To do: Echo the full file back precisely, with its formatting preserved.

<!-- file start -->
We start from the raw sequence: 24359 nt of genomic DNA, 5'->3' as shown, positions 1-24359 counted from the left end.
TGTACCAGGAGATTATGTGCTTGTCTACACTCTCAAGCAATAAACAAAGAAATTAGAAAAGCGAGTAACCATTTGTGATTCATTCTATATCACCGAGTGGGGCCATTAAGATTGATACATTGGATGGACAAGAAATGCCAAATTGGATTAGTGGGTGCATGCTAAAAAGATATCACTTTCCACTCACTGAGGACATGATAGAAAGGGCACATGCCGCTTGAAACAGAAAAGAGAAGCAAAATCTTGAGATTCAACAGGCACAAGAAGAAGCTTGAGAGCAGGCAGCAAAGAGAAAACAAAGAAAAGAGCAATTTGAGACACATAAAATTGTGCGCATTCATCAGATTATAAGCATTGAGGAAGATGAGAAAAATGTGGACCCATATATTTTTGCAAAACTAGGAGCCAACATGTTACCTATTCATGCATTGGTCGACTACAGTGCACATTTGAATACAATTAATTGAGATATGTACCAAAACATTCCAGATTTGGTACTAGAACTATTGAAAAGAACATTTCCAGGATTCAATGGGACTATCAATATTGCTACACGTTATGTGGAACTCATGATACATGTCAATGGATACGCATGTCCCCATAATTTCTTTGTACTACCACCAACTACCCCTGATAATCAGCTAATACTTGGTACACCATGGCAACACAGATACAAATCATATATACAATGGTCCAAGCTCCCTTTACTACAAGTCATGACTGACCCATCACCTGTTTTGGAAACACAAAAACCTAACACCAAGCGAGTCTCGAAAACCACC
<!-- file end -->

We start from the raw sequence: 24359 nt of genomic DNA, 5'->3' as shown, positions 1-24359 counted from the left end.
TGTACCAGGAGATTATGTGCTTGTCTACACTCTCAAGCAATAAACAAAGAAATTAGAAAAGCGAGTAACCATTTGTGATTCATTCTATATCACCGAGTGGGGCCATTAAGATTGATACATTGGATGGACAAGAAATGCCAAATTGGATTAGTGGGTGCATGCTAAAAAGATATCACTTTCCACTCACTGAGGACATGATAGAAAGGGCACATGCCGCTTGAAACAGAAAAGAGAAGCAAAATCTTGAGATTCAACAGGCACAAGAAGAAGCTTGAGAGCAGGCAGCAAAGAGAAAACAAAGAAAAGAGCAATTTGAGACACATAAAATTGTGCGCATTCATCAGATTATAAGCATTGAGGAAGATGAGAAAAATGTGGACCCATATATTTTTGCAAAACTAGGAGCCAACATGTTACCTATTCATGCATTGGTCGACTACAGTGCACATTTGAATACAATTAATTGAGATATGTACCAAAACATTCCAGATTTGGTACTAGAACTATTGAAAAGAACATTTCCAGGATTCAATGGGACTATCAATATTGCTACACGTTATGTGGAACTCATGATACATGTCAATGGATACGCATGTCCCCATAATTTCTTTGTACTACCACCAACTACCCCTGATAATCAGCTAATACTTGGTACACCATGGCAACACAGATACAAATCATATATACAATGGTCCAAGCTCCCTTTACTACAAGTCATGACTGACCCATCACCTGTTTTGGAAACACAAAAACCTAACACCAAGCGAGTCTCGAAAACCACC